Darren Harriott: Defiant | Edinburgh Fringe comedy review by Paul Fleckney © Steve Ullathorne
review star review star review star review half star review blank star

Darren Harriott: Defiant

Edinburgh Fringe comedy review by Paul Fleckney

It’s not often you get a debutant comedian who’s as ready for TV as Darren Harriott is. His slick, extroverted style would translate well on to the gogglebox – and he makes for good company in the tiny Pleasance Attic too. 

He’s also not short of opinions, on everything from Brexit to gold teeth to the wisdom of worshipping someone who only died 40 years ago (Haile Selassie). 

He doesn’t ram his opinions down your throat, though, or alienate anyone who disagrees; he’s far too chirpy a comedian to be creating tension in the room. He talks about weighty political matters like Labour policy and Black Lives Matter as if he genuinely cares about them, but doesn’t necessarily take them too seriously. It’s political, without in any way feeling like a political show.

Harriott’s material is quite variable, the best bits being about the subjects close to him. He speaks about being the son of a drug dealer Rastafarian who was in and out of jail when Harriott was growing up, and his previous jobs as a bouncer and security guard.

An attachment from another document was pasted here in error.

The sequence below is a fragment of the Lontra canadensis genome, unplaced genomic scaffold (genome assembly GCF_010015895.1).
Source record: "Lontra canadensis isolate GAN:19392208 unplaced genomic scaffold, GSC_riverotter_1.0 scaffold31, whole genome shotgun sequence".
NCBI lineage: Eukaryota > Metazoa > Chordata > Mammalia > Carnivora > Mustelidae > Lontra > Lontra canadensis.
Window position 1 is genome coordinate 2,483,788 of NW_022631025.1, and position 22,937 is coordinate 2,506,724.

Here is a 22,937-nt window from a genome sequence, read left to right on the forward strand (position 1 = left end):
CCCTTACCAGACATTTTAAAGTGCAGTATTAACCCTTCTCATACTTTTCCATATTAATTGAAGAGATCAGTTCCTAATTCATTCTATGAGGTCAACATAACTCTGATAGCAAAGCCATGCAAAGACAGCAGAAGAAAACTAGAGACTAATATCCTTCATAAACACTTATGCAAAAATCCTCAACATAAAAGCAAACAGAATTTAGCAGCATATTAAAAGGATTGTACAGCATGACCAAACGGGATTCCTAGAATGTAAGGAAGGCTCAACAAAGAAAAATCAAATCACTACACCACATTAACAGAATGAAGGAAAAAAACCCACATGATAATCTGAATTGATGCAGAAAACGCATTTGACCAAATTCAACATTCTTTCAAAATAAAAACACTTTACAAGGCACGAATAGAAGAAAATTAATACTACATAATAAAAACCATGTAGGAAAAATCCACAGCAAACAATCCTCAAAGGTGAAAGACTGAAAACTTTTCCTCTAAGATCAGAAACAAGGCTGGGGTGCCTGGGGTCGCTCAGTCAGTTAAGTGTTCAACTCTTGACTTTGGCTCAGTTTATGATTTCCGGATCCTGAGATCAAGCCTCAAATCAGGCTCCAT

He wrings some good anecdotes out of his past, delivered with the sort of ease that few comics have achieved by the age of 28. In this sense Harriott really is a natural comedian. There are some other enjoyable stand-out moments like the weirdness of rappers endorsing Barack Obama mid-track, Londoners being nice after terrorist attacks, and a surprising way to stop feeling horny.

Some of the jokes and stories just don’t have the ring of truth, though, as if they’ve been confected just for the sake of a funny story. One example is a tale of him frisking someone as a nightclub bouncer, which starts off believable then gets exaggerated into a comedy routine. There are some other overly familiar jokes like one about vegans and another about inter-racial breeding which feel like ‘the sort of thing comedians say’. It’s at these moments when it seems Harriott is giving us what he thinks we want, a sort of auto-generated joke machine. He’s far better when his material is coming from a completely candid place, with minimal exaggeration. 

He’s undoubtedly a comic talent. He’s got a charm and cheekiness about him that wins over audiences with ease. What marks him out is that he’s a very mainstream act who talks about some very un-mainstream, dark aspects of his life, and he does an impressive job of squaring this circle. 

This is a classic example of a comic who won’t be playing rooms this size for much longer, even if his material lags a little behind the rest of his comic abilities.

Review date: 17 Aug 2017
Reviewed by: Paul Fleckney

What do you think?

We see you are using AdBlocker software. Chortle relies on advertisers to fund this website so it’s free for you, so we would ask that you disable it for this site. Our ads are non-intrusive and relevant. Help keep Chortle viable.